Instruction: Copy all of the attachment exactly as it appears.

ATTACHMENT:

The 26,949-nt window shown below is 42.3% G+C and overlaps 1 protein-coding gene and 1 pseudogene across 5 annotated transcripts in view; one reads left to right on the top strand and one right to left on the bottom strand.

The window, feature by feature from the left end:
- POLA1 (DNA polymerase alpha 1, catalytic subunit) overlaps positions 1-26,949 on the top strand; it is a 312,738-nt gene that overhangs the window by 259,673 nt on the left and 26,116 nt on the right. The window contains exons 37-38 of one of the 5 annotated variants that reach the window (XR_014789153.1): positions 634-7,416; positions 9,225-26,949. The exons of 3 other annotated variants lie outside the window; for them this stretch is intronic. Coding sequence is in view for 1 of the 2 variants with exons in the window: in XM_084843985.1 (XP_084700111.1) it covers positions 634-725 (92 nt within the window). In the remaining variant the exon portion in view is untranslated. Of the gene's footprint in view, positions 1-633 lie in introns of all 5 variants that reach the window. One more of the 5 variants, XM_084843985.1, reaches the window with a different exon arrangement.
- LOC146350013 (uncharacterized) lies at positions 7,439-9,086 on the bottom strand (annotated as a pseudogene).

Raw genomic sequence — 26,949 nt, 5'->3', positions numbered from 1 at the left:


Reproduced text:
The 26,949-nt window shown below is 42.3% G+C and overlaps 1 protein-coding gene and 1 pseudogene across 5 annotated transcripts in view; one reads left to right on the top strand and one right to left on the bottom strand.

The window, feature by feature from the left end:
- POLA1 (DNA polymerase alpha 1, catalytic subunit) overlaps positions 1-26,949 on the top strand; it is a 312,738-nt gene that overhangs the window by 259,673 nt on the left and 26,116 nt on the right. The window contains exons 37-38 of one of the 5 annotated variants that reach the window (XR_014789153.1): positions 634-7,416; positions 9,225-26,949. The exons of 3 other annotated variants lie outside the window; for them this stretch is intronic. Coding sequence is in view for 1 of the 2 variants with exons in the window: in XM_084843985.1 (XP_084700111.1) it covers positions 634-725 (92 nt within the window). In the remaining variant the exon portion in view is untranslated. Of the gene's footprint in view, positions 1-633 lie in introns of all 5 variants that reach the window. One more of the 5 variants, XM_084843985.1, reaches the window with a different exon arrangement.
- LOC146350013 (uncharacterized) lies at positions 7,439-9,086 on the bottom strand (annotated as a pseudogene).

Raw genomic sequence — 26,949 nt, 5'->3', positions numbered from 1 at the left: